Giuliani falsely claimed — even after Georgia election officials said the allegations were false — that the video showed Freeman and Moss pulling "illegal" ballots while Republican election observers weren't looking, that they illegally counted some ballots multiple times, and that they "passing around USB ports as if they're vials of heroin or cocaine."

It was all evidence, Giuliani said, that the 2020 election results were wrong and that Trump, not Joe Biden, was the real winner.

A statewide audit of the election results, in fact, concluded that Biden did indeed win the state's electoral college votes. And an investigation from the Federal Bureau of Investigation and Georgia's election board found the claims against Freeman and Moss, who counted ballots in the city's State Farm Arena, "have no merit."

One America News, the far-right network where Giuliani made some of his false remarks, and whose own employees made similar false claims, was initially included as a co-defendant in the lawsuit. The company settled with Freeman and Moss in 2022 and issued a statement admitting the two "did not engage in ballot fraud."

In the trial, Freeman and Moss, her daughter, both testified about the damage Giuliani's falsehoods have wrought on their lives. Both received an onslaught of violently racist and sexist threats from Trump supporters against them and their families. They have spent the past few years looking over their shoulders. On one occasion, Freeman testified, Trump supporters banged on her door as she received a barrage of death threats.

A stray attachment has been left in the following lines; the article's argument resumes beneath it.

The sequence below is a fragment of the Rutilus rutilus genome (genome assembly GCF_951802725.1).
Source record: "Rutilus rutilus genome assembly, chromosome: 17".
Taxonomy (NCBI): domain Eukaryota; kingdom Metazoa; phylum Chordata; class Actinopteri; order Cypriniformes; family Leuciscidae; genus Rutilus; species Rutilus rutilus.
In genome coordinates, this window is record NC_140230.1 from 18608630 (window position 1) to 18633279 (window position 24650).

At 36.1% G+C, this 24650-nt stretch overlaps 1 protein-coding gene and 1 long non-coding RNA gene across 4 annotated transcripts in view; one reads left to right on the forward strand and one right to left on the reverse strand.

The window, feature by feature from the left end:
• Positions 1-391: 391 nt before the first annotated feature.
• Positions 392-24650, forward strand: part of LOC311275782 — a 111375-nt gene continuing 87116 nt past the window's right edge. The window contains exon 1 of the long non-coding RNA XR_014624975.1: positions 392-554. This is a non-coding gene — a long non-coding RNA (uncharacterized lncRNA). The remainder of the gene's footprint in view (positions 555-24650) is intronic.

"I was terrorized. I was scared. I was scared people were coming to kill me," Freeman told jurors. "They had my address. They had my phone number, my name."

Giuliani presented no defense in the trial

The trial testimony echoed what Freeman and Moss, who are Black, told to Congressional investigators examining the pro-Trump riot at the Capitol on January 6, 2021, where protesters tried to stop Congress from certifying the election results. Moss said she received a Facebook message telling her to "be glad it's 2020 and not 1920," an apparent reference to lynchings. And the supposed "USB ports" Giuliani raged about? Moss said her mother had given her "a ginger mint."

From the start, Giuliani struggled to muster a defense against the lawsuit, which was first filed in December of 2021. He said that he didn't always mention Moss and Freeman by name, and that the Trump Campaign, not him, came up with the plan to blame them for the election results. US District Judge Beryl Howell, who's overseeing the case, noted in a ruling that it was clear Giuliani was referring to the election workers when he espoused his "increasingly outlandish paranoia," and that a document offered to the Trump campaign identified him as the key person to orchestrate and execute the plan.

Giuliani subsequently dragged his feet and failed to produce volumes of discovery evidence in the case, missing deadline after deadline. In one line of argument, explaining his delays, he said he was depending on the FBI to keep his electronic files organized, but they had created a mess of them after seizing them for a criminal investigation earlier in 2021.